With roughly a dozen companies offering decent fixed broadband connections in New York City, you might expect market pressure to spur providers into offering better service at reasonable prices. But in practice, cable companies tend to operate as checkered patchworks of pocket kingdoms, preferring to compete over territories rather than within them. The arrangement creates cracks that a municipal system could conceivably plug.

“It’s a failure of the big private cable companies that provide access,” said NYC-DSA organizer Will Luckman. “It’s a failure of government thinking. It’s a failure of imagination.”

Thanks to the industry’s outsized influence, political solutions are widely restrained to incentives, public-private partnerships, and complicated subsidy programs. New York may prove to be fertile ground for this initiative, however, as the state is littered with reasons to be skeptical of such half-measures. CityBridge’s contract to replace decaying payphones with high-speed data kiosks; Verizon’s commitment to ensure FiOS connectivity to every residence in exchange for a citywide franchise; Spectrum’s obligation to invest in upstate deployment as a condition of Charter’s Time Warner Cable acquisition. These recent agreements all ended with protracted lawsuits targeting flagrant private sector non-compliance. With the state legislature considering a bill that would make broadband a utility, the time for a serious public intervention may finally be here.

Another factor that makes New York City a strong candidate for municipal broadband is the presence of a readymade workforce. As 1,700 Spectrum workers with IBEW Local 3 enter the fourth year of the longest strike in US history, many of them would likely jump at the opportunity to provide the city with the manpower needed to operate a public network — as long as they can keep their union. IBEW is among the largest unions in the US, and Local 3’s support could help clear a major hurdle to American municipal broadband.

“If you take a step back and think about the Spectrum experience from the union’s perspective, it was much broader than Spectrum and the way they were treating workers,” said Jason Ortiz, a communications consultant for IBEW Local 3. “Every single customer you talk to will have something horrible to say. So you’ve got this company that has monopolies in certain areas, and they’re shitty to their workers, they’re shitty to the state, they’re shitty to the taxpayers, and they’re shitty to their customers. And it’s like, what are we missing here? How are they able to keep doing this? That’s how we started thinking about pushing for this on a municipal level. It touches all of us.”

New York City could take several paths toward delivering publicly owned municipal broadband. One option would leverage the city’s already extensive mileage of publicly owned fiber-optic cables — many of which were by the same Spectrum workers who could now return to maintain them. The city could also escalate its response to ISP non-compliance with local franchise agreements, using contract violations as a pretext to seize fiber from delinquent operators. Another route could have the city build out a municipal mesh network, capitalizing on high population density to deploy wireless infrastructure capable of operating at a lower overhead than major providers. While its coverage is far from universal, the local NYC Mesh cooperative (my sole home internet provider for several years) presents a perfect example of this idea in action at scale, and a group of Spectrum strikers have already started building an ISP cooperative in a similar mold.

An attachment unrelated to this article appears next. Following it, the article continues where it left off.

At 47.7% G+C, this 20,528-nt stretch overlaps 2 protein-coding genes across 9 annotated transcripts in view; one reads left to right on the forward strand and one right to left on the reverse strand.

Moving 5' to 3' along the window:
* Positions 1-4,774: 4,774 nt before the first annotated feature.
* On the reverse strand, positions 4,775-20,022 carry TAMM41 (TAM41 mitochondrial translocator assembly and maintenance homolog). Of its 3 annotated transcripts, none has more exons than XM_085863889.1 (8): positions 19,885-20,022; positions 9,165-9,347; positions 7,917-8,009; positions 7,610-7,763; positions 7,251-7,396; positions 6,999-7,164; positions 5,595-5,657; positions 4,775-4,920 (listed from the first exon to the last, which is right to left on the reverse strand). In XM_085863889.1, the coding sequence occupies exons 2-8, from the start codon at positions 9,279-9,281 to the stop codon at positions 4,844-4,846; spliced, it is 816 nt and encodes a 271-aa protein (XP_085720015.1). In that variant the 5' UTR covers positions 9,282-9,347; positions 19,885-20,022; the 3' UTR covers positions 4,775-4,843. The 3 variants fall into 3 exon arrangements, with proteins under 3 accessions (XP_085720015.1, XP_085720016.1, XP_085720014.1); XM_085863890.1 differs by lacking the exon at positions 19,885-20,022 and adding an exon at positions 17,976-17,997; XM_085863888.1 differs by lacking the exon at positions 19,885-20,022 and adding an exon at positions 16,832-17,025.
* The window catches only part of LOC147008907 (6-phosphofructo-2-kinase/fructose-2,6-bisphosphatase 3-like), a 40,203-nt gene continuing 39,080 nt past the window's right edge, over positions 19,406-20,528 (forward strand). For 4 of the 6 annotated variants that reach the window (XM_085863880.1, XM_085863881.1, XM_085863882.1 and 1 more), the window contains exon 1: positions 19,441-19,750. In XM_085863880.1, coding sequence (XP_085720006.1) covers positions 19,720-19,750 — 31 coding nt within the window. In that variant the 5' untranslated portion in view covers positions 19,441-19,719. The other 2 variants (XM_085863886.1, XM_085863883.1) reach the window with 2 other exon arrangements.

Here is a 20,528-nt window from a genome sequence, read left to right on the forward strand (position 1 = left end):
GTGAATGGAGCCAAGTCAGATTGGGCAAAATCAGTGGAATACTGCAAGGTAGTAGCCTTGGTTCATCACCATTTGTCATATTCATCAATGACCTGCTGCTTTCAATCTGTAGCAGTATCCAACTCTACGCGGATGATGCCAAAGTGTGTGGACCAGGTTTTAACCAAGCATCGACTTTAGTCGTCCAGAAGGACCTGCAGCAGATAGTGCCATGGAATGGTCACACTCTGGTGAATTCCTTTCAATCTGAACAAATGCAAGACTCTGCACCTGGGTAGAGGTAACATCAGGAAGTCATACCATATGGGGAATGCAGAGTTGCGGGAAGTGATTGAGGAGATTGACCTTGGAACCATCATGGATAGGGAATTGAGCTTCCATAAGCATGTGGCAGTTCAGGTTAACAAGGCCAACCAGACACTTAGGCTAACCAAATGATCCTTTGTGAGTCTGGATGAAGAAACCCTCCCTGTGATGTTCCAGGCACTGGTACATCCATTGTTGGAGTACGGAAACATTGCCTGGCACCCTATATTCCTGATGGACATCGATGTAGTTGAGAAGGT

“There are places… smaller than New York City that have created their own municipal broadband systems,” observed Derek Jordan, an IBEW Local 3 representative. “There’s no reason we shouldn’t have that here.”

A system that promotes the internet as a democratizing force while allowing an exploitative cohort of rent-seeking companies to play gatekeeper presents a troubling contradiction. With recent crises emphasizing the failures of privatized internet infrastructure, the Internet for All campaign is building grassroots support for a cogent proposal whose impact could ultimately reach beyond the limits of one city, toward a truly public internet.

Follow The Reboot

Join a growing community that’s examining the state of the internet and exploring its future. Subscribe to our newsletter.

An array of browser windows shows different people in urban and rural settings on their devices and at their computers at home, with communications cables seen in the distance.

Artwork By

Abbey Lossing

Contact Us

Have an idea for a story or illustration? Interested in discussing partnerships? We want to hear from you. Send us a note at info(at)thereboot(dot)com.

Recommended Reading